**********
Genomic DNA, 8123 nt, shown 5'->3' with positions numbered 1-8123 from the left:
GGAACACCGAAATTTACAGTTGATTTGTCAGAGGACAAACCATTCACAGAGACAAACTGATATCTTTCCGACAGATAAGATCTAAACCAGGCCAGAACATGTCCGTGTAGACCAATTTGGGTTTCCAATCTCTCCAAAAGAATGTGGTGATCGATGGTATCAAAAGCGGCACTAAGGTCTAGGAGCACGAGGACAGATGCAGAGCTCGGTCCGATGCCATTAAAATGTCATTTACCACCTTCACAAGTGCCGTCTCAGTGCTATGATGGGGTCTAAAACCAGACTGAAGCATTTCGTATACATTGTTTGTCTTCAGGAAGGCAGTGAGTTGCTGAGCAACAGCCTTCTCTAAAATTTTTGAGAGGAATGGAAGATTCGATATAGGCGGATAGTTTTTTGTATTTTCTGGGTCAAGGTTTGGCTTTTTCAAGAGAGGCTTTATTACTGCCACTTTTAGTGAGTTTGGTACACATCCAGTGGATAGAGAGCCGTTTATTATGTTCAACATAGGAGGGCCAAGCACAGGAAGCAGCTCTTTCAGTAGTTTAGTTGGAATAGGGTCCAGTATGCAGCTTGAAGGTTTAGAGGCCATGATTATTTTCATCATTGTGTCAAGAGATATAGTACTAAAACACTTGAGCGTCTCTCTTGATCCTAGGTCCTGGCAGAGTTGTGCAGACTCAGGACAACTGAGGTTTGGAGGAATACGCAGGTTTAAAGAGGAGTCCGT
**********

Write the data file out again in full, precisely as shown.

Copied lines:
Genomic DNA, 8123 nt, shown 5'->3' with positions numbered 1-8123 from the left:
GGAACACCGAAATTTACAGTTGATTTGTCAGAGGACAAACCATTCACAGAGACAAACTGATATCTTTCCGACAGATAAGATCTAAACCAGGCCAGAACATGTCCGTGTAGACCAATTTGGGTTTCCAATCTCTCCAAAAGAATGTGGTGATCGATGGTATCAAAAGCGGCACTAAGGTCTAGGAGCACGAGGACAGATGCAGAGCTCGGTCCGATGCCATTAAAATGTCATTTACCACCTTCACAAGTGCCGTCTCAGTGCTATGATGGGGTCTAAAACCAGACTGAAGCATTTCGTATACATTGTTTGTCTTCAGGAAGGCAGTGAGTTGCTGAGCAACAGCCTTCTCTAAAATTTTTGAGAGGAATGGAAGATTCGATATAGGCGGATAGTTTTTTGTATTTTCTGGGTCAAGGTTTGGCTTTTTCAAGAGAGGCTTTATTACTGCCACTTTTAGTGAGTTTGGTACACATCCAGTGGATAGAGAGCCGTTTATTATGTTCAACATAGGAGGGCCAAGCACAGGAAGCAGCTCTTTCAGTAGTTTAGTTGGAATAGGGTCCAGTATGCAGCTTGAAGGTTTAGAGGCCATGATTATTTTCATCATTGTGTCAAGAGATATAGTACTAAAACACTTGAGCGTCTCTCTTGATCCTAGGTCCTGGCAGAGTTGTGCAGACTCAGGACAACTGAGGTTTGGAGGAATACGCAGGTTTAAAGAGGAGTCCGT